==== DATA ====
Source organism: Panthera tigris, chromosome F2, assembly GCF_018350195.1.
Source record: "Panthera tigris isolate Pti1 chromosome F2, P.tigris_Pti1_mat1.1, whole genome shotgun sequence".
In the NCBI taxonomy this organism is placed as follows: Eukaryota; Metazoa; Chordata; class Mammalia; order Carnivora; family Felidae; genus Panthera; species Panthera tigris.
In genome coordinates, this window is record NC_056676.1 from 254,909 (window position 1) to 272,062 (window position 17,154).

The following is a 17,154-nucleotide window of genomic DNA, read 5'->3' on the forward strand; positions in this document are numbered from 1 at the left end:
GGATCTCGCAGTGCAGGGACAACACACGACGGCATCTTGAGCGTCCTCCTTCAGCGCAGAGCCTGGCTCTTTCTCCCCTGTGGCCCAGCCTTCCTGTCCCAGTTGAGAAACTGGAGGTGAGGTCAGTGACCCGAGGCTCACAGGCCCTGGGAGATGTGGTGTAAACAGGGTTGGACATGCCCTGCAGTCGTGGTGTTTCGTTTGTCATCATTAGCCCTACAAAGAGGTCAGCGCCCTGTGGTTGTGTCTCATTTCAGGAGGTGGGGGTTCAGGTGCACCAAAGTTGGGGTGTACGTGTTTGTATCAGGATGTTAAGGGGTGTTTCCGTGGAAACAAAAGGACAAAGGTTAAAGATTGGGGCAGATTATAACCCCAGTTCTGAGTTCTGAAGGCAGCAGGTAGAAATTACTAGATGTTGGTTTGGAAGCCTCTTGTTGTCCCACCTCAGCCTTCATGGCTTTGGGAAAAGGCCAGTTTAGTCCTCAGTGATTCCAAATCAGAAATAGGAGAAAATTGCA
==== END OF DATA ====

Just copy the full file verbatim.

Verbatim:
Source organism: Panthera tigris, chromosome F2, assembly GCF_018350195.1.
Source record: "Panthera tigris isolate Pti1 chromosome F2, P.tigris_Pti1_mat1.1, whole genome shotgun sequence".
In the NCBI taxonomy this organism is placed as follows: Eukaryota; Metazoa; Chordata; class Mammalia; order Carnivora; family Felidae; genus Panthera; species Panthera tigris.
In genome coordinates, this window is record NC_056676.1 from 254,909 (window position 1) to 272,062 (window position 17,154).

The following is a 17,154-nucleotide window of genomic DNA, read 5'->3' on the forward strand; positions in this document are numbered from 1 at the left end:
GGATCTCGCAGTGCAGGGACAACACACGACGGCATCTTGAGCGTCCTCCTTCAGCGCAGAGCCTGGCTCTTTCTCCCCTGTGGCCCAGCCTTCCTGTCCCAGTTGAGAAACTGGAGGTGAGGTCAGTGACCCGAGGCTCACAGGCCCTGGGAGATGTGGTGTAAACAGGGTTGGACATGCCCTGCAGTCGTGGTGTTTCGTTTGTCATCATTAGCCCTACAAAGAGGTCAGCGCCCTGTGGTTGTGTCTCATTTCAGGAGGTGGGGGTTCAGGTGCACCAAAGTTGGGGTGTACGTGTTTGTATCAGGATGTTAAGGGGTGTTTCCGTGGAAACAAAAGGACAAAGGTTAAAGATTGGGGCAGATTATAACCCCAGTTCTGAGTTCTGAAGGCAGCAGGTAGAAATTACTAGATGTTGGTTTGGAAGCCTCTTGTTGTCCCACCTCAGCCTTCATGGCTTTGGGAAAAGGCCAGTTTAGTCCTCAGTGATTCCAAATCAGAAATAGGAGAAAATTGCA